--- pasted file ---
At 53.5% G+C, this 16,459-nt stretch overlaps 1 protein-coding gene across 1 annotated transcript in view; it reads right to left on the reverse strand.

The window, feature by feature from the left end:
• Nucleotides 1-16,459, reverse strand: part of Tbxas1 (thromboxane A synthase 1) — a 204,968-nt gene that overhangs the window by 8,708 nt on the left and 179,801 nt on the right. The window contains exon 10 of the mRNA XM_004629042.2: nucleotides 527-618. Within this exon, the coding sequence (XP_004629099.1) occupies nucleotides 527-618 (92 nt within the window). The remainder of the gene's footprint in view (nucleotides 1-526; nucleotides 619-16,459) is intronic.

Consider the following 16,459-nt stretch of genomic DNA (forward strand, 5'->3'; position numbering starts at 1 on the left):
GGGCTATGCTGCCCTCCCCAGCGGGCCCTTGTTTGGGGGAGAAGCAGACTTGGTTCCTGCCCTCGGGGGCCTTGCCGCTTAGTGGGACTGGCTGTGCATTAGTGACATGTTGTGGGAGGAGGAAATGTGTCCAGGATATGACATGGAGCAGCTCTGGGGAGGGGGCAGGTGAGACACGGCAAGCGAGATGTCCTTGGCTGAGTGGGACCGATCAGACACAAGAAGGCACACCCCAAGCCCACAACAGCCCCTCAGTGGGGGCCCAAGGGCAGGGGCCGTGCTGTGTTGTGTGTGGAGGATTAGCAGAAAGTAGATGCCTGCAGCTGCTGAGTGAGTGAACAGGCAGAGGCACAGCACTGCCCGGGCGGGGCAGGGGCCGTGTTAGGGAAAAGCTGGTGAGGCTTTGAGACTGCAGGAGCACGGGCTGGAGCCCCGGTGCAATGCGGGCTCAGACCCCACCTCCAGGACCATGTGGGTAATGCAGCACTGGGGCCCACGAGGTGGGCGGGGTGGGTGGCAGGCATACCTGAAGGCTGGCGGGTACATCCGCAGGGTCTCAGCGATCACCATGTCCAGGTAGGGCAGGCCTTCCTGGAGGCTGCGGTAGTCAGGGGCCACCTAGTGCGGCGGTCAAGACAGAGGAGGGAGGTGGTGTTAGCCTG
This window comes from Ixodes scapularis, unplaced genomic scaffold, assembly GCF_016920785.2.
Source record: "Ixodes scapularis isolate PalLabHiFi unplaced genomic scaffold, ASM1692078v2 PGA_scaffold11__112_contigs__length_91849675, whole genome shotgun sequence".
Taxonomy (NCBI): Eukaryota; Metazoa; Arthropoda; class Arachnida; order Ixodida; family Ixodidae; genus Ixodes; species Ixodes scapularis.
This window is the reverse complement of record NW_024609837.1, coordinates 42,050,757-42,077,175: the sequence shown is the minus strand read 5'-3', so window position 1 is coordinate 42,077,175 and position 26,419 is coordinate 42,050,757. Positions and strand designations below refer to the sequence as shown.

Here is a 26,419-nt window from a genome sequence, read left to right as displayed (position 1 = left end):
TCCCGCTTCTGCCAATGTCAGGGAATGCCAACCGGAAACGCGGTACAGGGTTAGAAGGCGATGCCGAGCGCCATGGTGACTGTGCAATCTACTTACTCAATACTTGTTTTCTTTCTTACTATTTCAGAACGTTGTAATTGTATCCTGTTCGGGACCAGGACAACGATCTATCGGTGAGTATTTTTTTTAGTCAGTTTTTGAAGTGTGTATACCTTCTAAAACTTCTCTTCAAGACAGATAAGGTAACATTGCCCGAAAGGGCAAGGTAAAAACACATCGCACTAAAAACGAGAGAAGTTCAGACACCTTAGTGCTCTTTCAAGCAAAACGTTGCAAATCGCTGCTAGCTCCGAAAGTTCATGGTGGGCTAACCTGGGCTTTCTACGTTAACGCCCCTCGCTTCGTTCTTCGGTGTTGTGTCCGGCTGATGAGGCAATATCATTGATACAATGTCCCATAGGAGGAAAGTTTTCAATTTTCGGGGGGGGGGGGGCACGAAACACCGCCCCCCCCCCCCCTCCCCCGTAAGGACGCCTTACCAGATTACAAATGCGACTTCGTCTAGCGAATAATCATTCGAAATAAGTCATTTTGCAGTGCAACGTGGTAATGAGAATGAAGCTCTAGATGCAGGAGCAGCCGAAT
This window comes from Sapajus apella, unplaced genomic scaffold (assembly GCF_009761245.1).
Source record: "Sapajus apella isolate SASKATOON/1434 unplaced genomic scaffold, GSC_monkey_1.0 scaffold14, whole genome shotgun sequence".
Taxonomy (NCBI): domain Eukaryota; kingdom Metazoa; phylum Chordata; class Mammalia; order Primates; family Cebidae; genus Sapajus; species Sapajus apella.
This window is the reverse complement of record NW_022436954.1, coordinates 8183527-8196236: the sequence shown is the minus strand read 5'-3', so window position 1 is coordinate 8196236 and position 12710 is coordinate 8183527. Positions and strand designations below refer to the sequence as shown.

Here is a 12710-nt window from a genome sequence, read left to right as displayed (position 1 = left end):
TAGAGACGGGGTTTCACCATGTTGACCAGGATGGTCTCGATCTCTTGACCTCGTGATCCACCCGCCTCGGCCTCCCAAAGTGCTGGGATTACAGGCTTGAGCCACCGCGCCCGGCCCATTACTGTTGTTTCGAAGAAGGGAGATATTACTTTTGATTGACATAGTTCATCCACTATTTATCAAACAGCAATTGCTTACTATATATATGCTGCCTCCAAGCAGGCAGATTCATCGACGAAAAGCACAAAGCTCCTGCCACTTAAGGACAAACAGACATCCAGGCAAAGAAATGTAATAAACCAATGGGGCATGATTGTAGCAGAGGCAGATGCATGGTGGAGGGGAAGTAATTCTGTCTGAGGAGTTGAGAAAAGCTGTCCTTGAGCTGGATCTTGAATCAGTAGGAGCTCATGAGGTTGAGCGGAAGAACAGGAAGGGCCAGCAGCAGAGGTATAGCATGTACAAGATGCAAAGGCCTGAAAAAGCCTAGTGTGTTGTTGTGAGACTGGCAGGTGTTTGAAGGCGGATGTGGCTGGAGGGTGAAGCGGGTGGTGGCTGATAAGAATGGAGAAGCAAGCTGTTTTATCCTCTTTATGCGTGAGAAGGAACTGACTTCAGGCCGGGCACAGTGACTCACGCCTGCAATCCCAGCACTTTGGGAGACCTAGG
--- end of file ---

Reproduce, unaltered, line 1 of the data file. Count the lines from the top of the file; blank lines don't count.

At 53.5% G+C, this 16,459-nt stretch overlaps 1 protein-coding gene across 1 annotated transcript in view; it reads right to left on the reverse strand.